Fetal and childhood growth patterns associated with bone mass in school-age children: The generation R study
Journal of Bone and Mineral Research , Volume 29 - Issue 12 p. 2584- 2593
Low birth weight is associated with lower bone accrual in children and peak bone mass in adults. We assessed how different patterns of longitudinal fetal and early childhood growth influence bone properties at school age. In 5431 children participating in a population-based prospective cohort study, we measured fetal growth by ultrasound at 20 and 30 weeks gestation, and childhood growth at birth, 1, 2, 3, and 4 years of age. We analyzed these growth measurements in relation to total body (less head) BMD measured by DXA at age 6. We used conditional growth modeling; a technique which takes into account correlation between repeatedly measured growth measures. Our results showed that estimated fetal weight gain, femur length growth between 20 and 30 weeks of gestation, femur length growth between 30 weeks and birth, as well as all height and weight growth measurements from birth to 4 years of age were all positively associated with BMC, bone area (BA), and BMD (all p<0.01). Fetal femur length growth between 30 weeks and birth was positively associated with BMC and BA (both p<0.001), but not with BMD. Overall, childhood growth measurements exerted a larger influence on bone measures than fetal growth measures. The strongest effect estimate was observed during the first year of life. Children born small (<10th percentile) for gestational age (SGA) had lower BMC and BA, but not BMD, than children born appropriate for gestational age (AGA), whereas children born large (>90th percentile) for gestational age (LGA) had higher BMC and BA (all p<0.001). These differences were no longer present in children showing subsequent accelerated and decelerated infant growth, respectively. We conclude that both fetal and childhood growth patterns are associated with bone mineral accrual, showing the strongest effect estimates in infancy. Compensatory infant growth counteracts the adverse consequences of fetal growth restriction on bone development.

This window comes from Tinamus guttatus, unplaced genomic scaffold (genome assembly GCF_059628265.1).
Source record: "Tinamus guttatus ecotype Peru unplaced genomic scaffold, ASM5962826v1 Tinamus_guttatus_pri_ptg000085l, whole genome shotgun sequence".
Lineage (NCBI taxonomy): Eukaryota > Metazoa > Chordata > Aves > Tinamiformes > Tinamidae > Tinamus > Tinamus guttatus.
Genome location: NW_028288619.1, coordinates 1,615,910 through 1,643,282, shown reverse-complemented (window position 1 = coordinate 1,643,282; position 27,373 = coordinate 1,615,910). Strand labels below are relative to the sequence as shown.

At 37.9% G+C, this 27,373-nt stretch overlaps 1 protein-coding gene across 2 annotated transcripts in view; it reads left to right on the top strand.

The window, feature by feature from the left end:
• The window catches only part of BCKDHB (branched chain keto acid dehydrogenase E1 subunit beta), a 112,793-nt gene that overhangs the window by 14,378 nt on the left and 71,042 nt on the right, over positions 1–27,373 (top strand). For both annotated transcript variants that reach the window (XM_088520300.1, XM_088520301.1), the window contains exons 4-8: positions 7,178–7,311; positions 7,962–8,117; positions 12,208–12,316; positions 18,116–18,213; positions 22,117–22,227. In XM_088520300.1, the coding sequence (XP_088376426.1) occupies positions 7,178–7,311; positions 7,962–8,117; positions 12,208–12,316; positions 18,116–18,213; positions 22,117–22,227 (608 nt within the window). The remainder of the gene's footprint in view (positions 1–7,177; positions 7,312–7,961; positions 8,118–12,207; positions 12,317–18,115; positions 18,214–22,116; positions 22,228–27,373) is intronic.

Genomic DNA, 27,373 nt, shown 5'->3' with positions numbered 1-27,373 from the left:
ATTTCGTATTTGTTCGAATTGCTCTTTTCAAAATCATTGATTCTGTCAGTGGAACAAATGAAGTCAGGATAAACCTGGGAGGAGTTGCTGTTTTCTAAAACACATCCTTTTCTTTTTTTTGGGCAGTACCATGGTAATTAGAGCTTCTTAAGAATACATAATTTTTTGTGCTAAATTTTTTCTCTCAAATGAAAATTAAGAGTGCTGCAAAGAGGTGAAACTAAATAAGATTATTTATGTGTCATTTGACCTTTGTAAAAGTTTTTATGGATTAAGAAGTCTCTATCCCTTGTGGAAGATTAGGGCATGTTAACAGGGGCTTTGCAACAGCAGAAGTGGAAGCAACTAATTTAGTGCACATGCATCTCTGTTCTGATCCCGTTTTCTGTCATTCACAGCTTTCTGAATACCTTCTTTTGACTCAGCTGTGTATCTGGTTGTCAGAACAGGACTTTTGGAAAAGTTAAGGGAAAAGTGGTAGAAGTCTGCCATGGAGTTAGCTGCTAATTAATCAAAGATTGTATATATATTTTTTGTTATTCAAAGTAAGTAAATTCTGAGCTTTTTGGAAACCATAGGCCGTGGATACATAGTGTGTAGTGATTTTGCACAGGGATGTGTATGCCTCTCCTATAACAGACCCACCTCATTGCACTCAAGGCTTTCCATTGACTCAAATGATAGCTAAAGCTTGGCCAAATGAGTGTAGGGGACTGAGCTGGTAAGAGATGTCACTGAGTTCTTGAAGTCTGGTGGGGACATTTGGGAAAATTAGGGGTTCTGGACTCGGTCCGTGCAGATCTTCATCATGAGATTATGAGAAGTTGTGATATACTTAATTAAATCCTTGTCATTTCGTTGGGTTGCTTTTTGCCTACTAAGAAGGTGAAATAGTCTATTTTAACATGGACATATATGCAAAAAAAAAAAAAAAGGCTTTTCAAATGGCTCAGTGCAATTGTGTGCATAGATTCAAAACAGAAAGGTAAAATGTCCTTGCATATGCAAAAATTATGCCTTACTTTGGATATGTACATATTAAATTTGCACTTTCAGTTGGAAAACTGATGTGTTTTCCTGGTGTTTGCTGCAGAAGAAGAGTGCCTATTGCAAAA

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|Journal of Bone and Mineral Research|
|Organisation||Department of Epidemiology|
Heppe, D.H.M, Medina-Gomez, M.C, de Jongste, J.C, Raat, H, Steegers, E.A.P, Hofman, A, … Jaddoe, V.W.V. (2014). Fetal and childhood growth patterns associated with bone mass in school-age children: The generation R study. Journal of Bone and Mineral Research, 29(12), 2584–2593. doi:10.1002/jbmr.2299